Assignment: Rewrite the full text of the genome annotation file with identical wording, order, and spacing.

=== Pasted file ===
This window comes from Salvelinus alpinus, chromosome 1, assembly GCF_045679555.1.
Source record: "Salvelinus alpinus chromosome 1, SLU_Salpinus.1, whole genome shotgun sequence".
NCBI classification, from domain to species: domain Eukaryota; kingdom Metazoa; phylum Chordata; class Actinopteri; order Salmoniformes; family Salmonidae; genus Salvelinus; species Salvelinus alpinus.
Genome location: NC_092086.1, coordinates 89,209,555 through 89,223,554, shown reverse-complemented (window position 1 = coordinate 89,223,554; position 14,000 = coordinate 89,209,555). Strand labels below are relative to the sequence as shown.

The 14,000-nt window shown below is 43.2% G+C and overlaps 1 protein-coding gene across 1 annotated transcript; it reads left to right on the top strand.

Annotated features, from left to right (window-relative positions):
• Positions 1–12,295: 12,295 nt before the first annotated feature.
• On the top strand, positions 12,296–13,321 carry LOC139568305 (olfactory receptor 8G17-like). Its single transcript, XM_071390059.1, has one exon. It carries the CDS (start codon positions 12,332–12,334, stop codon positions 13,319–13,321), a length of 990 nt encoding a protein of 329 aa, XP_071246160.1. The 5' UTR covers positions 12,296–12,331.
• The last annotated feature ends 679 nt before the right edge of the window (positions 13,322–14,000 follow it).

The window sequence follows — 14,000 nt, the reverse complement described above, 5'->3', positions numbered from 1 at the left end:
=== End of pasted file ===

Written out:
This window comes from Salvelinus alpinus, chromosome 1, assembly GCF_045679555.1.
Source record: "Salvelinus alpinus chromosome 1, SLU_Salpinus.1, whole genome shotgun sequence".
NCBI classification, from domain to species: domain Eukaryota; kingdom Metazoa; phylum Chordata; class Actinopteri; order Salmoniformes; family Salmonidae; genus Salvelinus; species Salvelinus alpinus.
Genome location: NC_092086.1, coordinates 89,209,555 through 89,223,554, shown reverse-complemented (window position 1 = coordinate 89,223,554; position 14,000 = coordinate 89,209,555). Strand labels below are relative to the sequence as shown.

The 14,000-nt window shown below is 43.2% G+C and overlaps 1 protein-coding gene across 1 annotated transcript; it reads left to right on the top strand.

Annotated features, from left to right (window-relative positions):
• Positions 1–12,295: 12,295 nt before the first annotated feature.
• On the top strand, positions 12,296–13,321 carry LOC139568305 (olfactory receptor 8G17-like). Its single transcript, XM_071390059.1, has one exon. It carries the CDS (start codon positions 12,332–12,334, stop codon positions 13,319–13,321), a length of 990 nt encoding a protein of 329 aa, XP_071246160.1. The 5' UTR covers positions 12,296–12,331.
• The last annotated feature ends 679 nt before the right edge of the window (positions 13,322–14,000 follow it).

The window sequence follows — 14,000 nt, the reverse complement described above, 5'->3', positions numbered from 1 at the left end: